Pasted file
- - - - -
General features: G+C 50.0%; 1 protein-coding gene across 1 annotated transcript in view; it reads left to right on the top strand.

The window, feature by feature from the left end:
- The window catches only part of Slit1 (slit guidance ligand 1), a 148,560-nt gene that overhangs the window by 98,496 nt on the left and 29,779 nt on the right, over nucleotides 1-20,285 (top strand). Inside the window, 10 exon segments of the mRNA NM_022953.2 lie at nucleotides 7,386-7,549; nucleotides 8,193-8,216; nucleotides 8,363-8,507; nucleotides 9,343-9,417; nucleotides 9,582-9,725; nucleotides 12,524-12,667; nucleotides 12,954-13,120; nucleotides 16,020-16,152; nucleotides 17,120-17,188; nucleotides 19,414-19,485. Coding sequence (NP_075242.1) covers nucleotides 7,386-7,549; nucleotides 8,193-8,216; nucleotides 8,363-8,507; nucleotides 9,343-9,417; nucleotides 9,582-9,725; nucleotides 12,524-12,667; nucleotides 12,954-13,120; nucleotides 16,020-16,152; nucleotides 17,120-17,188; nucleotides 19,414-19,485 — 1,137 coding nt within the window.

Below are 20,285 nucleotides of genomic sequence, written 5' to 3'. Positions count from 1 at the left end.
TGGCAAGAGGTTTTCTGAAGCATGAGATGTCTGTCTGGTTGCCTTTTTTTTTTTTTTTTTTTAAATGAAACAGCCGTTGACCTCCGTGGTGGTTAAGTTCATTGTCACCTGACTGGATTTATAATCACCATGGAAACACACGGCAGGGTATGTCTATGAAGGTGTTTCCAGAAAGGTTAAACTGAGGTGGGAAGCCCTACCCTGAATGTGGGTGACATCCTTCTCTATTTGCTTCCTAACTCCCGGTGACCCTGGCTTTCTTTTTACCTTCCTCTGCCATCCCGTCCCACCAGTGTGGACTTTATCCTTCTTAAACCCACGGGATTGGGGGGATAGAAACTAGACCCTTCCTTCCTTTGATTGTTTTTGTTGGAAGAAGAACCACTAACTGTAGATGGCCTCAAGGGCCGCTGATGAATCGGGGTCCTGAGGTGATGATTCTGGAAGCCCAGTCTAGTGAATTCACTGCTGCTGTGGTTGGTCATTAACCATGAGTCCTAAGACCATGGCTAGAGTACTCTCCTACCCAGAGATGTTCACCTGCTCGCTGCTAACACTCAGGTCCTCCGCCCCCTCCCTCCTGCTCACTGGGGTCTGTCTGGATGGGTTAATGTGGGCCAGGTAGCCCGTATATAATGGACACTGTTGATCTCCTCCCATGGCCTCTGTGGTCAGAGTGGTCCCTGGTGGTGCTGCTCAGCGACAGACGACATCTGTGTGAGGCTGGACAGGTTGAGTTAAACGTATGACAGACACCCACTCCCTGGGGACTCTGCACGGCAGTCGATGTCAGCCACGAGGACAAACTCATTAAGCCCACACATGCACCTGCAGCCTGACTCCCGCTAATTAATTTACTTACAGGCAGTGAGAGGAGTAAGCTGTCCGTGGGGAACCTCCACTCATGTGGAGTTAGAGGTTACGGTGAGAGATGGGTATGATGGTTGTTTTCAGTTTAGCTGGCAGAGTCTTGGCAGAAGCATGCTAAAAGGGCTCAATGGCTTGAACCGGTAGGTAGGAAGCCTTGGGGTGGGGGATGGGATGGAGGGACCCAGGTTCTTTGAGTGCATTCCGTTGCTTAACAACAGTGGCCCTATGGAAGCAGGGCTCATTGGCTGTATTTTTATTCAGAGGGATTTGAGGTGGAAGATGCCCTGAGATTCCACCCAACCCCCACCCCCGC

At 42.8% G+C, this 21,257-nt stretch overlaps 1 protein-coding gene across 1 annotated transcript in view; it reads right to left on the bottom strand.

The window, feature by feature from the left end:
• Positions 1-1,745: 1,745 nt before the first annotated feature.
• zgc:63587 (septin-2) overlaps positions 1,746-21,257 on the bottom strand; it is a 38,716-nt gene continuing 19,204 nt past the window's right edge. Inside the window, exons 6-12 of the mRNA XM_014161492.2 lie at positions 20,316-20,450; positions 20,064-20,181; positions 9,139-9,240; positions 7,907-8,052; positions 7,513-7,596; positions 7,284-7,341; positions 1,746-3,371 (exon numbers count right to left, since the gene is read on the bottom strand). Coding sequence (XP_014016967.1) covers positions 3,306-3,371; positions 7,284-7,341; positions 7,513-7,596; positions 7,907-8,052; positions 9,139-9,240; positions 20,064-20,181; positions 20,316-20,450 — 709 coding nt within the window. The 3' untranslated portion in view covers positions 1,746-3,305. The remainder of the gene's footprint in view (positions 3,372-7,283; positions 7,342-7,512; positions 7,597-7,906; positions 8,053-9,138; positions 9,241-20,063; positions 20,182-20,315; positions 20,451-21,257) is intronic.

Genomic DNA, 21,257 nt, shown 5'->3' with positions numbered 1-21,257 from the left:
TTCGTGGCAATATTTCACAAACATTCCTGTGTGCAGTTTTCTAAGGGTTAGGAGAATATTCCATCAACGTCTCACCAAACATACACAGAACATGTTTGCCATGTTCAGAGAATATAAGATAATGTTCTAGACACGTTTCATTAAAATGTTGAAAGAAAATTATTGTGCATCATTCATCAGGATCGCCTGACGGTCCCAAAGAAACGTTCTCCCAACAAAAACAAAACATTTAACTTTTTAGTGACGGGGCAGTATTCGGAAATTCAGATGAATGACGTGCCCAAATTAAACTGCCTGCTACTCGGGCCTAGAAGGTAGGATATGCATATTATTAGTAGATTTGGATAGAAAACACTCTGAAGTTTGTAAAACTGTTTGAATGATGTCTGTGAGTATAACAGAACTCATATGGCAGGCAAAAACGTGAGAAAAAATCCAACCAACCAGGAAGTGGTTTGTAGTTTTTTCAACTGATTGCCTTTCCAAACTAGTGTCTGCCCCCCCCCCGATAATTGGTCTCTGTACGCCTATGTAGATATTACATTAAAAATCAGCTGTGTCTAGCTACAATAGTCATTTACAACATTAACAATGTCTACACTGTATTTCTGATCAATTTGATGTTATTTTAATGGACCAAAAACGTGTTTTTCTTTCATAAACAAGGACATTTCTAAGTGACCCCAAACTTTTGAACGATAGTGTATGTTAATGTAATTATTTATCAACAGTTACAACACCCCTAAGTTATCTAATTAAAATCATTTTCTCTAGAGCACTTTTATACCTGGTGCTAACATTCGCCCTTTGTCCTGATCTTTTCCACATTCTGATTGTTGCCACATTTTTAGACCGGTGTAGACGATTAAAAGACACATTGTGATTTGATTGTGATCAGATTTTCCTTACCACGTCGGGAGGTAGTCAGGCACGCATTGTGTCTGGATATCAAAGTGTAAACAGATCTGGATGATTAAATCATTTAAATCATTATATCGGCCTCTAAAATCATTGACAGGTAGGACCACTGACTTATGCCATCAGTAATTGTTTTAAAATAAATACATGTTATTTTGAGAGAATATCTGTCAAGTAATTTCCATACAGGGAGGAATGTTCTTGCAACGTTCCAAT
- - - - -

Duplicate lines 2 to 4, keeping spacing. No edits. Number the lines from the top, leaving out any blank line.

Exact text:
The window, feature by feature from the left end:
- The window catches only part of Slit1 (slit guidance ligand 1), a 148,560-nt gene that overhangs the window by 98,496 nt on the left and 29,779 nt on the right, over nucleotides 1-20,285 (top strand). Inside the window, 10 exon segments of the mRNA NM_022953.2 lie at nucleotides 7,386-7,549; nucleotides 8,193-8,216; nucleotides 8,363-8,507; nucleotides 9,343-9,417; nucleotides 9,582-9,725; nucleotides 12,524-12,667; nucleotides 12,954-13,120; nucleotides 16,020-16,152; nucleotides 17,120-17,188; nucleotides 19,414-19,485. Coding sequence (NP_075242.1) covers nucleotides 7,386-7,549; nucleotides 8,193-8,216; nucleotides 8,363-8,507; nucleotides 9,343-9,417; nucleotides 9,582-9,725; nucleotides 12,524-12,667; nucleotides 12,954-13,120; nucleotides 16,020-16,152; nucleotides 17,120-17,188; nucleotides 19,414-19,485 — 1,137 coding nt within the window.

Below are 20,285 nucleotides of genomic sequence, written 5' to 3'. Positions count from 1 at the left end.